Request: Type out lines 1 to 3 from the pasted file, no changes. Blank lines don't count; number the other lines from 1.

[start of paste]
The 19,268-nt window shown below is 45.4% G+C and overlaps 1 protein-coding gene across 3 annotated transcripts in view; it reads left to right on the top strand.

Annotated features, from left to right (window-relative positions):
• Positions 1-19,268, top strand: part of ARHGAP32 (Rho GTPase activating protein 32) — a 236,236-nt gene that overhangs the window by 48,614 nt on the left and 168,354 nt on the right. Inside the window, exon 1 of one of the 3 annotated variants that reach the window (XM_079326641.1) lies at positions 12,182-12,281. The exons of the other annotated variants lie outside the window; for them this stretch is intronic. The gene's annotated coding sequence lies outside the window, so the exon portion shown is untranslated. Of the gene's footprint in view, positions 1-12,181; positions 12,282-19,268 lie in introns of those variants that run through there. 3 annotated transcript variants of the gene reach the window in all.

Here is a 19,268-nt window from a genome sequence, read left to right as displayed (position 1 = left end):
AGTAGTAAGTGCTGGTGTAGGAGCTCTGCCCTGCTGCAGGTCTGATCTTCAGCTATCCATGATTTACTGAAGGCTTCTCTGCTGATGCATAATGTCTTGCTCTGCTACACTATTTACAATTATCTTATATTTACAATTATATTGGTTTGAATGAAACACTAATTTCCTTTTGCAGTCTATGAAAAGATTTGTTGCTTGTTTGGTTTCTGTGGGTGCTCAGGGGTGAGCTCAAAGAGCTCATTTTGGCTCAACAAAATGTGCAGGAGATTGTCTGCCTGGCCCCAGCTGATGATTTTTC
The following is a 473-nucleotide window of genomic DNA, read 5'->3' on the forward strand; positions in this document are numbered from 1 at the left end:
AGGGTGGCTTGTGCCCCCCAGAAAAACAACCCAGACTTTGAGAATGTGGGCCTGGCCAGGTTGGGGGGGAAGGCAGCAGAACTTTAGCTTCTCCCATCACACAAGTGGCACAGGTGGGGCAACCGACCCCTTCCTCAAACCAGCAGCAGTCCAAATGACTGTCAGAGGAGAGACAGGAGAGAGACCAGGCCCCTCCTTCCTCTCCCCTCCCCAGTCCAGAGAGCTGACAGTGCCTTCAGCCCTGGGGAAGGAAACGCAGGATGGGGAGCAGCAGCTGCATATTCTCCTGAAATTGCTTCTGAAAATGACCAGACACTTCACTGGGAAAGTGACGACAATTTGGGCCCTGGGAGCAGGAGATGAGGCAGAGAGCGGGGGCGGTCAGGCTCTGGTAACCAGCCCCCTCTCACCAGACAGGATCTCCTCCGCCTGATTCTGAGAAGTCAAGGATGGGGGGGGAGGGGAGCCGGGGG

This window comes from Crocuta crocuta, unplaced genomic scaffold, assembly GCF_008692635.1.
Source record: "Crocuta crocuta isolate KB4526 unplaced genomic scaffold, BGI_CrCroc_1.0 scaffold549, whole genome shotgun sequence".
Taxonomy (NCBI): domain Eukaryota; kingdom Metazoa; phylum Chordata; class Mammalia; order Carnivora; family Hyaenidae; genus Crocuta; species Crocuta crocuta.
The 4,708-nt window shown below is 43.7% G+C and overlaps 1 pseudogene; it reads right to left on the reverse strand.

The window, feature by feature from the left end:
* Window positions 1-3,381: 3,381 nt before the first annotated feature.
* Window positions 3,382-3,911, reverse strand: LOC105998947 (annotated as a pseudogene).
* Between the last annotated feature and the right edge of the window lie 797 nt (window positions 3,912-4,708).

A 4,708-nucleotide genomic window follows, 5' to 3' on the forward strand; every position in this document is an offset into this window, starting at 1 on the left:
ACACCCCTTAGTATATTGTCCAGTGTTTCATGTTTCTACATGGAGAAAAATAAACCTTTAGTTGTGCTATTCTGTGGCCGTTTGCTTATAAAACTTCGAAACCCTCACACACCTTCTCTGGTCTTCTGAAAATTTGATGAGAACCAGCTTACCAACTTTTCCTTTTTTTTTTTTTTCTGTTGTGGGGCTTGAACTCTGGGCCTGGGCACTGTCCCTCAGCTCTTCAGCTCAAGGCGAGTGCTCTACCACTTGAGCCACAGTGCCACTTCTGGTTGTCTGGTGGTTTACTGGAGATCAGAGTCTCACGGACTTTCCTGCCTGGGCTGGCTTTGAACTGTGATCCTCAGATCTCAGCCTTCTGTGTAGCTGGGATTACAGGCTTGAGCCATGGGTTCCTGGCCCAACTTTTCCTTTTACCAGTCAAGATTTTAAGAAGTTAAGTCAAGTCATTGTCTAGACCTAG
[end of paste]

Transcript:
The 19,268-nt window shown below is 45.4% G+C and overlaps 1 protein-coding gene across 3 annotated transcripts in view; it reads left to right on the top strand.

Annotated features, from left to right (window-relative positions):
• Positions 1-19,268, top strand: part of ARHGAP32 (Rho GTPase activating protein 32) — a 236,236-nt gene that overhangs the window by 48,614 nt on the left and 168,354 nt on the right. Inside the window, exon 1 of one of the 3 annotated variants that reach the window (XM_079326641.1) lies at positions 12,182-12,281. The exons of the other annotated variants lie outside the window; for them this stretch is intronic. The gene's annotated coding sequence lies outside the window, so the exon portion shown is untranslated. Of the gene's footprint in view, positions 1-12,181; positions 12,282-19,268 lie in introns of those variants that run through there. 3 annotated transcript variants of the gene reach the window in all.